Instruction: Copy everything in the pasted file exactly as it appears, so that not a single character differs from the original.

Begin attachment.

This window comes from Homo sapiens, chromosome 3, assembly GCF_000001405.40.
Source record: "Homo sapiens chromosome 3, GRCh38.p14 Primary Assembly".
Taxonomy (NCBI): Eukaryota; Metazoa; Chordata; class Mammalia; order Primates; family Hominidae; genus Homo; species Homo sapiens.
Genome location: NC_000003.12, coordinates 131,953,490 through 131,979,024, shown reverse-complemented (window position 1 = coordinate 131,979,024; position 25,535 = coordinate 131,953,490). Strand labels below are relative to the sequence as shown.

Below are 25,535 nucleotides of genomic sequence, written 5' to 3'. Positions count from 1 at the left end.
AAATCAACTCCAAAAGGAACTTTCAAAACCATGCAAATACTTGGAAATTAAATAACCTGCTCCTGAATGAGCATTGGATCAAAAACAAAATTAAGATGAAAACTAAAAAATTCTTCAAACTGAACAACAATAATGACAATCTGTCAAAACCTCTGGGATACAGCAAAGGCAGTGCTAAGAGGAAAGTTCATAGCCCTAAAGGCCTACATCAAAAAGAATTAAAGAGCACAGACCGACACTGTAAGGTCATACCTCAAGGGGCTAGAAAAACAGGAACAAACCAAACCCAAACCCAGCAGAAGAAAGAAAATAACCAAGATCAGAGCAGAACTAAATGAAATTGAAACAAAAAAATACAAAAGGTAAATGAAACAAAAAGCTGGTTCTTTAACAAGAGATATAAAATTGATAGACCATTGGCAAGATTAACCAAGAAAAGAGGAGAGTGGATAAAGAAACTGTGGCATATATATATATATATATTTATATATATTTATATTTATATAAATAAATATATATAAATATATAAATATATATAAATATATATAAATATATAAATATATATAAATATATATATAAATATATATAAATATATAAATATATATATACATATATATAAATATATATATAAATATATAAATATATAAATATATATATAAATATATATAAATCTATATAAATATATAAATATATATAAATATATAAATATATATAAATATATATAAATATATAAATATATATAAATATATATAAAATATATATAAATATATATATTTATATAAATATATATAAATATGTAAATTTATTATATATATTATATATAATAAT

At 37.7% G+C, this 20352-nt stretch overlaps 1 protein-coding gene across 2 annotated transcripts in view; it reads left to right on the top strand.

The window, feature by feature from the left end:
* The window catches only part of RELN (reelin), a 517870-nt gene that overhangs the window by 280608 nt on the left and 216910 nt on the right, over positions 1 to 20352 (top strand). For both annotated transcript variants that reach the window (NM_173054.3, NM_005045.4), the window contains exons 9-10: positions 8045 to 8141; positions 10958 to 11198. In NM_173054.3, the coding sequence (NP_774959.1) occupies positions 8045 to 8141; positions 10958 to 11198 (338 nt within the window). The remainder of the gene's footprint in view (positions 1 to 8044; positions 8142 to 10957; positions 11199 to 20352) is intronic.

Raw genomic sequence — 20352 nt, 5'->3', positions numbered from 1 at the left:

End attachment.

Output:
This window comes from Homo sapiens, chromosome 3, assembly GCF_000001405.40.
Source record: "Homo sapiens chromosome 3, GRCh38.p14 Primary Assembly".
Taxonomy (NCBI): Eukaryota; Metazoa; Chordata; class Mammalia; order Primates; family Hominidae; genus Homo; species Homo sapiens.
Genome location: NC_000003.12, coordinates 131,953,490 through 131,979,024, shown reverse-complemented (window position 1 = coordinate 131,979,024; position 25,535 = coordinate 131,953,490). Strand labels below are relative to the sequence as shown.

Below are 25,535 nucleotides of genomic sequence, written 5' to 3'. Positions count from 1 at the left end.
AAATCAACTCCAAAAGGAACTTTCAAAACCATGCAAATACTTGGAAATTAAATAACCTGCTCCTGAATGAGCATTGGATCAAAAACAAAATTAAGATGAAAACTAAAAAATTCTTCAAACTGAACAACAATAATGACAATCTGTCAAAACCTCTGGGATACAGCAAAGGCAGTGCTAAGAGGAAAGTTCATAGCCCTAAAGGCCTACATCAAAAAGAATTAAAGAGCACAGACCGACACTGTAAGGTCATACCTCAAGGGGCTAGAAAAACAGGAACAAACCAAACCCAAACCCAGCAGAAGAAAGAAAATAACCAAGATCAGAGCAGAACTAAATGAAATTGAAACAAAAAAATACAAAAGGTAAATGAAACAAAAAGCTGGTTCTTTAACAAGAGATATAAAATTGATAGACCATTGGCAAGATTAACCAAGAAAAGAGGAGAGTGGATAAAGAAACTGTGGCATATATATATATATATATTTATATATATTTATATTTATATAAATAAATATATATAAATATATAAATATATATAAATATATATAAATATATAAATATATATAAATATATATATAAATATATATAAATATATAAATATATATATACATATATATAAATATATATATAAATATATAAATATATAAATATATATATAAATATATATAAATCTATATAAATATATAAATATATATAAATATATAAATATATATAAATATATATAAATATATAAATATATATAAATATATATAAAATATATATAAATATATATATTTATATAAATATATATAAATATGTAAATTTATTATATATATTATATATAATAAT

At 37.7% G+C, this 20352-nt stretch overlaps 1 protein-coding gene across 2 annotated transcripts in view; it reads left to right on the top strand.

The window, feature by feature from the left end:
* The window catches only part of RELN (reelin), a 517870-nt gene that overhangs the window by 280608 nt on the left and 216910 nt on the right, over positions 1 to 20352 (top strand). For both annotated transcript variants that reach the window (NM_173054.3, NM_005045.4), the window contains exons 9-10: positions 8045 to 8141; positions 10958 to 11198. In NM_173054.3, the coding sequence (NP_774959.1) occupies positions 8045 to 8141; positions 10958 to 11198 (338 nt within the window). The remainder of the gene's footprint in view (positions 1 to 8044; positions 8142 to 10957; positions 11199 to 20352) is intronic.

Raw genomic sequence — 20352 nt, 5'->3', positions numbered from 1 at the left: